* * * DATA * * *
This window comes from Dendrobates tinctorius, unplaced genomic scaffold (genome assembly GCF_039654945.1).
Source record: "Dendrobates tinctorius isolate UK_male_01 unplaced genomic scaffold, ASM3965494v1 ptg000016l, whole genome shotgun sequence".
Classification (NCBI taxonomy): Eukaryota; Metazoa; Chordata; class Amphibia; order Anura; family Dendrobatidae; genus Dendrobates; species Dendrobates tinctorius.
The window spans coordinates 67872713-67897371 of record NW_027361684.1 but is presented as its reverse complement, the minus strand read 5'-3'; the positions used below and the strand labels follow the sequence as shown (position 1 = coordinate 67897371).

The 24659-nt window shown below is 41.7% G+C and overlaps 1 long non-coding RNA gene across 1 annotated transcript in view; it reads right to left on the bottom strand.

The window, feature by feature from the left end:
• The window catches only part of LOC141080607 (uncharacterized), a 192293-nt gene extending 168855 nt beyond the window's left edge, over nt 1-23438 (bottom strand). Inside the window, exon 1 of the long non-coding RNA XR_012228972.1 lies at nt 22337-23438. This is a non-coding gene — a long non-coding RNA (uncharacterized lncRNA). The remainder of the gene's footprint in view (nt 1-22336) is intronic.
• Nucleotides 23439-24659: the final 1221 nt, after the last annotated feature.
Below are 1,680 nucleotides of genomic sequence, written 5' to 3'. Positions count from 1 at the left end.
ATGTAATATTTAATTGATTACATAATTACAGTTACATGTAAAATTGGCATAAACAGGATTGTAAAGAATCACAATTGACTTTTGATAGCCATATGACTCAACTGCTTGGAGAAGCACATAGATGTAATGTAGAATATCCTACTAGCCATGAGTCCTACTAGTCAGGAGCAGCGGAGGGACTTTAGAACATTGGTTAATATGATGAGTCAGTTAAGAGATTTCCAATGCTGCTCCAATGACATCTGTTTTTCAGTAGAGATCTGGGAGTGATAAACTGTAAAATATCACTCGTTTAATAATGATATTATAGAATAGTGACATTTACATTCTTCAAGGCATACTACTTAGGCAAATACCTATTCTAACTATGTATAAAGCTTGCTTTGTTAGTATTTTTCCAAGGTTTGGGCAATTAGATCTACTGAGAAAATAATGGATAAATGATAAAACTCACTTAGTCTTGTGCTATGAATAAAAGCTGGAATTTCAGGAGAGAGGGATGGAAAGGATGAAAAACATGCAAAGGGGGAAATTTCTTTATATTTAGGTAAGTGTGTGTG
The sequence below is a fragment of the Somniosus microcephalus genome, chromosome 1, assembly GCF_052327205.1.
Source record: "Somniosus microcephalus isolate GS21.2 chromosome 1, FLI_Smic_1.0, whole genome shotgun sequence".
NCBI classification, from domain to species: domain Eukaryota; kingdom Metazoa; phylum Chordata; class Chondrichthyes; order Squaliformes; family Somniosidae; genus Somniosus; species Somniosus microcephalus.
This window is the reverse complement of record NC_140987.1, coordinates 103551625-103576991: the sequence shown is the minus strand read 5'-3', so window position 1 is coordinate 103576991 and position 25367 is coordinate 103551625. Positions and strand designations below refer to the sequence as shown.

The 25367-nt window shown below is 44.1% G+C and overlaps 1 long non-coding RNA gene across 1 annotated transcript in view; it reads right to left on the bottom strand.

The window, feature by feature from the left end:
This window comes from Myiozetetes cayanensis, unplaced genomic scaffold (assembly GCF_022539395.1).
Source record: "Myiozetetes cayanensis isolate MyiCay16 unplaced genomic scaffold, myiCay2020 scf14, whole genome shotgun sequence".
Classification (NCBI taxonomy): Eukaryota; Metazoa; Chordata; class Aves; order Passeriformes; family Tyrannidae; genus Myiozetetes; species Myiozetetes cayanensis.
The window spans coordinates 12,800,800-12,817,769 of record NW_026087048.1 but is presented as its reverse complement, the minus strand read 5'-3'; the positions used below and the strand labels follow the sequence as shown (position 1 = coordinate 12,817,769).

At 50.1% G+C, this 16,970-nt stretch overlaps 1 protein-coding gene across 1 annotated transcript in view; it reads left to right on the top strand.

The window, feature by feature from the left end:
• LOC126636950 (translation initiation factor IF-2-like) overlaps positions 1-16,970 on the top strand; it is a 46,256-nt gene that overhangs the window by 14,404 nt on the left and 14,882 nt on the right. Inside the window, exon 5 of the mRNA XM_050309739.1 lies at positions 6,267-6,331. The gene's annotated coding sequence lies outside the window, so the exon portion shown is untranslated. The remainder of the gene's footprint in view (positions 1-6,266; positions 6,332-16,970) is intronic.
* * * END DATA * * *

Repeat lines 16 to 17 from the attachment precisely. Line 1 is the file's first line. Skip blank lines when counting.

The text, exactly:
The window, feature by feature from the left end:
This window comes from Myiozetetes cayanensis, unplaced genomic scaffold (assembly GCF_022539395.1).